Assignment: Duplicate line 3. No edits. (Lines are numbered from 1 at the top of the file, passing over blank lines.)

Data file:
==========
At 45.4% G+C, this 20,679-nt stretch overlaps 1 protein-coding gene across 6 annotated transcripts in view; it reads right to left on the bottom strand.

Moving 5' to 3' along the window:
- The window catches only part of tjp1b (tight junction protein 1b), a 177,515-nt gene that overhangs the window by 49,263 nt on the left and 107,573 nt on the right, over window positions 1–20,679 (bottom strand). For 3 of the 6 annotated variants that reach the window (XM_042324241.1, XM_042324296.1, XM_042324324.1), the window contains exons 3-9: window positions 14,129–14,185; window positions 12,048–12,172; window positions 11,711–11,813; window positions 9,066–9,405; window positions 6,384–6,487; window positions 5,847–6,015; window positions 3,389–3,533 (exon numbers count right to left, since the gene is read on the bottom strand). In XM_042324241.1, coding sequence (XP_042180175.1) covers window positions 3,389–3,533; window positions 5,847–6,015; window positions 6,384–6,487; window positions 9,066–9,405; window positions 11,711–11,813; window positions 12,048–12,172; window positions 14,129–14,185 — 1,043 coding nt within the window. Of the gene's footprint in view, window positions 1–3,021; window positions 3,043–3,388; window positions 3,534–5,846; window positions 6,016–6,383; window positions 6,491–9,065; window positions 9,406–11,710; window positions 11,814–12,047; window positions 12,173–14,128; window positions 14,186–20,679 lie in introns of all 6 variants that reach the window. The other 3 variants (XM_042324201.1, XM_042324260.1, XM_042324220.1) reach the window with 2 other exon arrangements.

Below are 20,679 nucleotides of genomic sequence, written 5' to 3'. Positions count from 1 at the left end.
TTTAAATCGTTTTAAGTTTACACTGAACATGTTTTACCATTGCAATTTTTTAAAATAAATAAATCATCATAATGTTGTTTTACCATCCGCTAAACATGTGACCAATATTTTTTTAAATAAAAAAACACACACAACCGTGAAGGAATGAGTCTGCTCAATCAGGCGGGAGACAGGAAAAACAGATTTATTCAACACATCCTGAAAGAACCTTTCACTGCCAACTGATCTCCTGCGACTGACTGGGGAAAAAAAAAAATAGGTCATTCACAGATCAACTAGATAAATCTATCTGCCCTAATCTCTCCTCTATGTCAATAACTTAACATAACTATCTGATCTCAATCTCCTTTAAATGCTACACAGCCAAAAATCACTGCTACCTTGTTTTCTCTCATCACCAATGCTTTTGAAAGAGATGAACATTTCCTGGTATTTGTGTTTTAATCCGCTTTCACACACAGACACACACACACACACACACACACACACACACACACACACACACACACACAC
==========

- The window catches only part of tjp1b (tight junction protein 1b), a 177,515-nt gene that overhangs the window by 49,263 nt on the left and 107,573 nt on the right, over window positions 1–20,679 (bottom strand). For 3 of the 6 annotated variants that reach the window (XM_042324241.1, XM_042324296.1, XM_042324324.1), the window contains exons 3-9: window positions 14,129–14,185; window positions 12,048–12,172; window positions 11,711–11,813; window positions 9,066–9,405; window positions 6,384–6,487; window positions 5,847–6,015; window positions 3,389–3,533 (exon numbers count right to left, since the gene is read on the bottom strand). In XM_042324241.1, coding sequence (XP_042180175.1) covers window positions 3,389–3,533; window positions 5,847–6,015; window positions 6,384–6,487; window positions 9,066–9,405; window positions 11,711–11,813; window positions 12,048–12,172; window positions 14,129–14,185 — 1,043 coding nt within the window. Of the gene's footprint in view, window positions 1–3,021; window positions 3,043–3,388; window positions 3,534–5,846; window positions 6,016–6,383; window positions 6,491–9,065; window positions 9,406–11,710; window positions 11,814–12,047; window positions 12,173–14,128; window positions 14,186–20,679 lie in introns of all 6 variants that reach the window. The other 3 variants (XM_042324201.1, XM_042324260.1, XM_042324220.1) reach the window with 2 other exon arrangements.